Contemporary choreography in this millennium is nothing if not a right-up-to-showtime creative discipline, and arts groups that share space as fine as the Wilma's have to be adaptable. Though they only found out a few weeks ago about the set, the two choreographers who were preparing world-premiere pieces said that time frame suited them, and they were able to do work with dancers with the set in mind.
"It's a great idea for a reality show," said Darrell Grand Moultrie, whose new piece is Differences in Sections, to music by Kenji Burn. "Here's a set, let me see what you would do with it — Project Danceway. I saw it as a challenge, like on Project Runway, where the guy makes leather pants out of plastic bags. That's true genius. I love those kinds of challenges."
For Londoner Adam Hougland, who choreographed his new work with BalletX dancers in only two weeks — first in a nearby studio, then on the Wilma stage — having any kind of set is a luxury.
"When they said, ‘We have this set, we could work it,' I thought, ‘Good,' " said Hoagland, whose untitled, darkly funny work is set to music by the parody band Big Daddy, which did 1980s pop songs in a kitschy 1950s style. "It's the kind of thing I'd ask to have and be told we can't afford to do it. It's a bit of a luxury."
Hoagland said the white would be an excellent backdrop. "There are certain colors in my piece that will show off nicely against the white," he said. "The piece of music and costumes are decided. Now what I'm trying to do is look at this and use it to my best advantage. You've got a staircase, you've got doors."
As it turned out, the staircase would be removed because of safety hazards, as would the Central Park bench, said Matt Neenan, the company's co-artistic director. But the doors are figuring in all the works on this week's program. "They've all seen the space," he said. "They're all going to do it a little bit different."
The third piece, Beside Myself by Tobin Del Cuore, is not new; originally staged in dark lighting, it had to be reimagined in its brilliantly white setting.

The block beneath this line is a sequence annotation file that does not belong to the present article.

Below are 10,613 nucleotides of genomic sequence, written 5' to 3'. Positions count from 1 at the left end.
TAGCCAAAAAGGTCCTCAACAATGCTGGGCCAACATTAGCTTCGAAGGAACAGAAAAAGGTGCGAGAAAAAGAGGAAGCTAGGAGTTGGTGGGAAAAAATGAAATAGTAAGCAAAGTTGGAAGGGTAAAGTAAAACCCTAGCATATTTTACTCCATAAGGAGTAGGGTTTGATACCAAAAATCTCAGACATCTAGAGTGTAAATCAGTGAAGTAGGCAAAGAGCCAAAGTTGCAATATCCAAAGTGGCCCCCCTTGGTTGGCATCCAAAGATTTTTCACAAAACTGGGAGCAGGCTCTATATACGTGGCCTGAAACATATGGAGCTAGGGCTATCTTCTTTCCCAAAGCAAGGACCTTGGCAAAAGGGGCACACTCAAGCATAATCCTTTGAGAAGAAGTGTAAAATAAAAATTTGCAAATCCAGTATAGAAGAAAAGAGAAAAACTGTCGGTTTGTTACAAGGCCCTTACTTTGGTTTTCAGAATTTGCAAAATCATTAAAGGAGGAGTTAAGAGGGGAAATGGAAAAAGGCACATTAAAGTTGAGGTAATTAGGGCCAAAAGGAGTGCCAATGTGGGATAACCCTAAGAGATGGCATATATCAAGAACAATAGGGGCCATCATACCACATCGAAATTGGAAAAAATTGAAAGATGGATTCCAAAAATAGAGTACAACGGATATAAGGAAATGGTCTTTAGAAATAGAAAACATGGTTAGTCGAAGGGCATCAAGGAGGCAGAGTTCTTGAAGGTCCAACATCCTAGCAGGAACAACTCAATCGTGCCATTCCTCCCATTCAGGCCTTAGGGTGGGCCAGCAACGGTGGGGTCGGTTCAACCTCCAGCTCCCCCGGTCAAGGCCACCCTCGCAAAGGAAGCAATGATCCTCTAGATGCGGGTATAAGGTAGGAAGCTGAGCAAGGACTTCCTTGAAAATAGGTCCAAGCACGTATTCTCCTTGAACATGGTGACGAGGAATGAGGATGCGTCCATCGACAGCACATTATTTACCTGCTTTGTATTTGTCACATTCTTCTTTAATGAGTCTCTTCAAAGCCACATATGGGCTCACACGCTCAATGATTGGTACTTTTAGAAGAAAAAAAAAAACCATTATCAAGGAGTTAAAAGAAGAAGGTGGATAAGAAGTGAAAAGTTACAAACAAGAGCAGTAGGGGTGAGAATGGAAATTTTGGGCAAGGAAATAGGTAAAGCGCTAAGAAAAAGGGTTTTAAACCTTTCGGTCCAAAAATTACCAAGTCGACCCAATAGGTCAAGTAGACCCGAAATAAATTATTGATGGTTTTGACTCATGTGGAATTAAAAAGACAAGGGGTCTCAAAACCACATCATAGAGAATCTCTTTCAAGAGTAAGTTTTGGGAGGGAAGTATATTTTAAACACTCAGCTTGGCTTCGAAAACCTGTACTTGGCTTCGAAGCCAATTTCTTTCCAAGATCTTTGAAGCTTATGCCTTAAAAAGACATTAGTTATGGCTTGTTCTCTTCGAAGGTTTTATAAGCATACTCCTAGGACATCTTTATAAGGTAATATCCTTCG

"You can still do fairly dark lighting," said Neenan. "He [Del Cuore] still thinks he wants the dark look, with the door open to have a glare of light. I'm glad we can make it work. It's a beautiful set, it's gorgeous. I'm kind of treating it as our summer look."
Del Cuore said that he was treating the set as a challenge, and that any dance performance was dependent on factors beyond the choreographer's total control: "I'm of the mind-set that every time you do a dance it's slightly different. Why not take that and sort of expand on it? I'm definitely doing that with the choreography."
His original work, he said, was quite dark, with a black floor, black backdrops. After seeing photos of the Angels set, "I knew I wanted to make alterations to the work itself. I'm very excited. It seems like fate in a way."
Del Cuore said he would be working with the lighting designer to adapt the work, taking an already bright light and making it grow "instead of fading." "There's already this play of light," he said. "Instead of going for darkness, go for light."
In fact, said lighting designer Drew Billiou, it was Beside Myself that ended up being the easiest to adapt to the existing lighting that also came with the Angels set. The door opens to an otherworldly light behind it, and another one that shoots a shaft of light across the stage. Del Cuore's dancers move in and out of that light, he said, with the rest of the stage darkened.
For the other works, the puzzle was more complicated. The Angels set came with all manner of stage lights, including fluorescent pink above the balcony and tubes of neon orange for a bar scene. All are being repurposed.
"The challenges are, we're doing dance, and Angels is a theatrical piece," said Billiou, who admitted to feeling a bit panicky during a tech rehearsal Monday as he figured out the lighting for Hoagland's piece. "This one wants to have a darkened and confined feel to it, like a backroom bar. The challenge is, whenever I light everything up, the wall lights up brighter than the dancers."
His goal, he said, was to make sure the set did not give an undeserved unity to the three pieces, which couldn't be more different.
"It's the Angels in America set," he said. "It can be blue, orange, red, it's still the Angels in America set. It'll all have the same feel to it."
Lacking a budget to redo the costumes — which are dark green and dark blue, Del Coure said he'd end up "playing with aspects of color against the white." And the doors, as in the other two dances, are proving irresistible — "It works really well for my piece," he said.
None of the choreographers plans on using the balcony. Although all are familiar with the Pulitzer Prize-winning play, and two had seen the Wilma's production while in town to rehearse their own shows, they said the story itself — a chronicle of America set against the 1980 AIDS epidemic — would not affect their own work, just the set and the lighting they inherited.
"I'm rolling with it," Del Coure said. "I'm thinking outside the box.
Anitra Keegan, who is dancing her final performances after six years with BalletX before retiring to teach at Bryn Mawr, said this was the first time the company, in sharing space at the Wilma, had also shared sets. “It'll be an interesting process — and hopefully a good one," she said.
Contact Amy Rosenberg at 215-854-2681, firstname.lastname@example.org or @amysrosenberg on Twitter.